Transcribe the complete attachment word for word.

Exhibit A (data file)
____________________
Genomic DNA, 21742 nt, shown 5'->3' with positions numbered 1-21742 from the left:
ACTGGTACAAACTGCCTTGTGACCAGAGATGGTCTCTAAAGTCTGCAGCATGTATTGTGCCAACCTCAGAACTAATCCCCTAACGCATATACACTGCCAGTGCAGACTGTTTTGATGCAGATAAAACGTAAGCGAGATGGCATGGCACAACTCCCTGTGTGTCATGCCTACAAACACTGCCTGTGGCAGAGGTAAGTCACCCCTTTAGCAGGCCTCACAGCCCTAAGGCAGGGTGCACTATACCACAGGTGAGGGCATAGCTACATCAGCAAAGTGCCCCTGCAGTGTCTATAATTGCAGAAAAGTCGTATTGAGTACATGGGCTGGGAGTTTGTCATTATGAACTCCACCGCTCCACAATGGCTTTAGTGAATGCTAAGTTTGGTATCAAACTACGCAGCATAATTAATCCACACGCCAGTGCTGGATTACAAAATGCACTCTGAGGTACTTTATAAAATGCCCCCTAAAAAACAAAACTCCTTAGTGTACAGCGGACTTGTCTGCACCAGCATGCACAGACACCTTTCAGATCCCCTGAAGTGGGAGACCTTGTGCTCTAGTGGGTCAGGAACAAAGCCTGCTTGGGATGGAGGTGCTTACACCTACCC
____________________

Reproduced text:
Genomic DNA, 21742 nt, shown 5'->3' with positions numbered 1-21742 from the left:
ACTGGTACAAACTGCCTTGTGACCAGAGATGGTCTCTAAAGTCTGCAGCATGTATTGTGCCAACCTCAGAACTAATCCCCTAACGCATATACACTGCCAGTGCAGACTGTTTTGATGCAGATAAAACGTAAGCGAGATGGCATGGCACAACTCCCTGTGTGTCATGCCTACAAACACTGCCTGTGGCAGAGGTAAGTCACCCCTTTAGCAGGCCTCACAGCCCTAAGGCAGGGTGCACTATACCACAGGTGAGGGCATAGCTACATCAGCAAAGTGCCCCTGCAGTGTCTATAATTGCAGAAAAGTCGTATTGAGTACATGGGCTGGGAGTTTGTCATTATGAACTCCACCGCTCCACAATGGCTTTAGTGAATGCTAAGTTTGGTATCAAACTACGCAGCATAATTAATCCACACGCCAGTGCTGGATTACAAAATGCACTCTGAGGTACTTTATAAAATGCCCCCTAAAAAACAAAACTCCTTAGTGTACAGCGGACTTGTCTGCACCAGCATGCACAGACACCTTTCAGATCCCCTGAAGTGGGAGACCTTGTGCTCTAGTGGGTCAGGAACAAAGCCTGCTTGGGATGGAGGTGCTTACACCTACCC